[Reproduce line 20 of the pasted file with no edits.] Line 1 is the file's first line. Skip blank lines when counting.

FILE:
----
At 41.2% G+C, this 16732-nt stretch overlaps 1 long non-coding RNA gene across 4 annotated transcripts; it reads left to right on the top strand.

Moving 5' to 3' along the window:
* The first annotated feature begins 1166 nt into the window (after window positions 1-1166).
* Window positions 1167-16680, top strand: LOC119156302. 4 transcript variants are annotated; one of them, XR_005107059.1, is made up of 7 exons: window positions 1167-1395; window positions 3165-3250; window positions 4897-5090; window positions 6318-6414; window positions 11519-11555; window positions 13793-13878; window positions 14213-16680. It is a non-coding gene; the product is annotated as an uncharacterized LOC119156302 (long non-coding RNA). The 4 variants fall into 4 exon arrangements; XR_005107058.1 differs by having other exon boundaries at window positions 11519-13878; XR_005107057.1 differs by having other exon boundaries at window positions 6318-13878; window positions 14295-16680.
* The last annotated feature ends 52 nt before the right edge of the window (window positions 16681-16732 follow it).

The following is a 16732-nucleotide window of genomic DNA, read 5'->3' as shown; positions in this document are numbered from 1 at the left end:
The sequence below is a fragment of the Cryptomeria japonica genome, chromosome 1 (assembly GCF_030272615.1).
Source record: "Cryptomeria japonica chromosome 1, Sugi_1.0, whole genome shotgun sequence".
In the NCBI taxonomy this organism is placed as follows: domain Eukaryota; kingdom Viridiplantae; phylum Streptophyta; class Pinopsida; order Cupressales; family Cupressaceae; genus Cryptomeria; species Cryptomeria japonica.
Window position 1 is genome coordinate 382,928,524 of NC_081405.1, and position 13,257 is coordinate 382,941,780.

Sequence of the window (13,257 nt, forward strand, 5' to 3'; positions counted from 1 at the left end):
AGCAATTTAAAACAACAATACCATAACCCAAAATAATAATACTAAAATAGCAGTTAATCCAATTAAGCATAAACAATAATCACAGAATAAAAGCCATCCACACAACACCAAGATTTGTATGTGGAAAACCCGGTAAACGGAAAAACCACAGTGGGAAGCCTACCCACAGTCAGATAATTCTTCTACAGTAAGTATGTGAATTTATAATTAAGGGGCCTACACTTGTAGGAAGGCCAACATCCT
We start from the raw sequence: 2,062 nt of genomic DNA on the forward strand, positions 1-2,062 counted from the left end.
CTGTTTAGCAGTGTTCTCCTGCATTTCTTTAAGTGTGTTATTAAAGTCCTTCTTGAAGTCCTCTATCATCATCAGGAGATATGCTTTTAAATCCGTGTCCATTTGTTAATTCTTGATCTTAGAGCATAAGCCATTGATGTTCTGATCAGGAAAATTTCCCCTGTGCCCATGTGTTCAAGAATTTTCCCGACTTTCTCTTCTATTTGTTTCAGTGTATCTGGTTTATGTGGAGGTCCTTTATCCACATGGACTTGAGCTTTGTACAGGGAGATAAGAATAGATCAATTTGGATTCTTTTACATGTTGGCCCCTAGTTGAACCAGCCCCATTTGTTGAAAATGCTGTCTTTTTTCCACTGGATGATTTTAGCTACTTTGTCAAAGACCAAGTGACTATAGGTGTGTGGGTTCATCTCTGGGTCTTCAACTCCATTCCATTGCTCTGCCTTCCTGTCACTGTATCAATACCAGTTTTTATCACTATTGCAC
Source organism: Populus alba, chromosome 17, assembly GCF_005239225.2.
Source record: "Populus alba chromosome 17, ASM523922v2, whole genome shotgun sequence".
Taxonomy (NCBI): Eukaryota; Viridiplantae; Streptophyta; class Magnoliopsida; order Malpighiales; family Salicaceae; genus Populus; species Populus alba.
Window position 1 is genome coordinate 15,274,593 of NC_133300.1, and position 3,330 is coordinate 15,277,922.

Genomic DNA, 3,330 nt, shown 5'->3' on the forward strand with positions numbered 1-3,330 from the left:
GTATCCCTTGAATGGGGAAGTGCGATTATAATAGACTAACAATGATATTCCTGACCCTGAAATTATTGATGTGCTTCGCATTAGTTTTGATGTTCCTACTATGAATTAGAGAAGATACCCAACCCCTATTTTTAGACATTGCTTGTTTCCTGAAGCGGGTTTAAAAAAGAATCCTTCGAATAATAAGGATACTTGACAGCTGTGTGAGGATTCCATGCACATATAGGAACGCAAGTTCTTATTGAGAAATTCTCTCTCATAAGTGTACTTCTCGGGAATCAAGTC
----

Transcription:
GTATCCCTTGAATGGGGAAGTGCGATTATAATAGACTAACAATGATATTCCTGACCCTGAAATTATTGATGTGCTTCGCATTAGTTTTGATGTTCCTACTATGAATTAGAGAAGATACCCAACCCCTATTTTTAGACATTGCTTGTTTCCTGAAGCGGGTTTAAAAAAGAATCCTTCGAATAATAAGGATACTTGACAGCTGTGTGAGGATTCCATGCACATATAGGAACGCAAGTTCTTATTGAGAAATTCTCTCTCATAAGTGTACTTCTCGGGAATCAAGTC